Then my mother gave me Chike and the River as a birthday gift, and I began to slide the glass door of the bookshelf open again and again, to read Things Fall Apart, The Concubine, Weep Not, Child, books I had dismissed as boring.
I was eight the first time I heard it. I had just lost a school debate, and as I walked out of the assembly hall, I bumped into the teacher of the winning class. ‘’You talk fast,” he said. “You should be a lawyer when you grow up.’’ His over-starched shirt lay taut against his chest, and he had a small smile on his face, as if he had just told me a secret. I masked my irritation and smiled back, like I often would each time I heard that suggestion. It was easy to guess why people thought I should study law. I wrote essays with prosaic titles like “My Best Friend” which I read on stage during morning assembly. I spoke fast so I took part in debating competitions. In my report cards, teachers praised my grades and bemoaned my passion for noisemaking. I could talk. I had no stage fright. I ticked all the lawyer boxes as far as they knew. Never mind that I didn’t want to be a lawyer, or that when my father wore his barrister’s wig, the cream coloured strands sitting in tight curls on his head, I wasn’t filled with awe but intense amusement.
For as long as I can remember I’ve always wanted to be a writer. I wrote my first book titled The Mahogany Caves, borne out of an imagination shaped by Enid Blyton, just before I turned nine. In those early years I played ten-ten and hopscotch with my sisters in our compound in Calabar, and during our frequent adventures, I imagined that the orchard where my father grew his precious fruits was really a secret garden. There was always something to daydream about, to write about. I kept writing, even when I became fascinated by the Joy Girl advert on NTA and announced that I wanted to be a model, joined the needlework club and declared my destiny as a fashion designer, watched Christiane Amanpour report against a ravaged landscape on CNN and fancied journalism. Then I found myself on the cusp of despair, a few months before I took JSCE, after which I was to proceed to the science, the arts or the social science class.
Science students were smart. They went about with New School Chemistry – which we nicknamed Ababio after its author – clutched proudly in their arms, their heads held impossibly high. Social science students were weird. They aced accounting and were inexplicably excited by diagrams of the demand curve. Arts students were unserious. They knew the reigning pop songs and displayed choreographed dance steps during social nights. They were the happening girls, the ‘bubblers’. Yet the arts class was regarded as the home of future lawyers. So my friends gasped when I said I wanted to study English and Literature in university.
My despair was mainly self-afflicted. I had a desperate longing to be one of the smart girls. During the holiday after JSCE, I stopped writing my short story about a heartbroken girl, and began to memorise theories and laws. I read encyclopaedias and said, “Aeronautical engineering” when anyone asked me what I wanted to study in university. I had no idea what aeronautical engineers did, but it sounded exotic, and I liked the sharp thrill aeronautical gave me when I said it.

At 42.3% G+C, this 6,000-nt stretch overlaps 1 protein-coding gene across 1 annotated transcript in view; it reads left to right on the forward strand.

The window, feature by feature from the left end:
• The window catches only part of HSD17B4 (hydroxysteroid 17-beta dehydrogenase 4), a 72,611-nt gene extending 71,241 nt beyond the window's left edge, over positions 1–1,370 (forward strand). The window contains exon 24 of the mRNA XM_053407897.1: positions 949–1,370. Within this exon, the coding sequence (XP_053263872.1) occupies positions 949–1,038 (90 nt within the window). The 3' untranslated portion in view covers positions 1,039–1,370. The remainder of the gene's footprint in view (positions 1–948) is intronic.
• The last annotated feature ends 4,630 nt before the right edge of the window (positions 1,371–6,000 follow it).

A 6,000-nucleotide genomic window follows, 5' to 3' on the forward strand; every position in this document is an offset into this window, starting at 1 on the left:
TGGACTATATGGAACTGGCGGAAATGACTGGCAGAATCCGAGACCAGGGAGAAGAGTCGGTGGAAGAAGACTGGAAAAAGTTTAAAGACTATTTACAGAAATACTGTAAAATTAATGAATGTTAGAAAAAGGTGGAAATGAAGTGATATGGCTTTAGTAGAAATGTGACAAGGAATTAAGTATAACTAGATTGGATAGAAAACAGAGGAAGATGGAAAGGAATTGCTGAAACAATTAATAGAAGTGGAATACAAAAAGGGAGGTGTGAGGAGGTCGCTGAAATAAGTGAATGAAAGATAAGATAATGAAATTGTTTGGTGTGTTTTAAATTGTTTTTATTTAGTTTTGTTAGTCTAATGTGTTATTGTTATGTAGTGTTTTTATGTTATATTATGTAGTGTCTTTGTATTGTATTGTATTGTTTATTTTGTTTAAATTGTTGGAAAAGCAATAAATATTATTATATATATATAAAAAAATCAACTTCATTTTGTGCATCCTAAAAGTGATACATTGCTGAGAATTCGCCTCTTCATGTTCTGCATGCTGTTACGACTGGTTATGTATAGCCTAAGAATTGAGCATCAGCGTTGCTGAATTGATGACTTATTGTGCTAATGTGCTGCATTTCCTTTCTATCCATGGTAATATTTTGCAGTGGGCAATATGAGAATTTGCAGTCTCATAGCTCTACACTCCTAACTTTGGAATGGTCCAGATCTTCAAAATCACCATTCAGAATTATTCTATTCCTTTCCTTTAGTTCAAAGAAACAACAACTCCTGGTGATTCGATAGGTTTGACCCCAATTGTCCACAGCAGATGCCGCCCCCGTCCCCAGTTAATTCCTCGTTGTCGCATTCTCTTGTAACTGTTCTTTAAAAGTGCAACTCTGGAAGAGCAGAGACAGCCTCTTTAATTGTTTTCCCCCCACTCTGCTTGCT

When my sister said I had natural flair for the arts, I said I had a natural flair for science too. She looked alarmed. One evening in August, I gave my mother my list of school books. She looked from the sheet of paper where I had ticked science textbooks to me with wide eyes. I told her I wanted to be a science student. She asked me if I was sure. I said yes, but I could tell she wasn’t convinced. For weeks that list lay upturned on her bed stand.
On the day my mother was going to buy my books, my sister asked me why I wanted to be a science student. I tried to think of a clever reply, but right there in our bedroom with chalk coloured walls, I was struck by the memory of a childhood immersed in curiosity, of time I spent reading books, of a search for something I couldn’t name. Then my mother gave me Chike and the River as a birthday gift, and I began to slide the glass door of the bookshelf open again and again, to read Things Fall Apart, The Concubine, Weep Not, Child, books I had dismissed as boring. Each time the glass door slid against its wooden tracks, I felt as if I was opening the door to another world. In an odd way I was. After all in the pages of those books I learned to see the world through new eyes. It was that memory of wonder that made me say I still wanted to be an arts student and a writer, and surely I was in trouble because my mother was probably collecting an Ababio from a beaming bookstore assistant right then. I stared at the floor. When I looked up my sister was smiling, then we began to laugh, clasping our bellies to subdue our mirth.
I phoned my mother’s office. A million and one stars must have aligned – she was still there. “Mummy I’ve changed my mind,” I said. “I want to be an arts student.”
There was no “I knew it.” Not my mother’s style. She asked me if I was sure.
I said yes.
Suzanne Ushie’s work has been published in Fiction Fix, Overtime, Saraba and Open Wide Magazine. She pretends to write when she isn’t writing.
30 Days 30 Voices series is an opportunity for young Nigerians to share their stories and experiences with other young Nigerians, within our borders and beyond, to inspire and motivate them.
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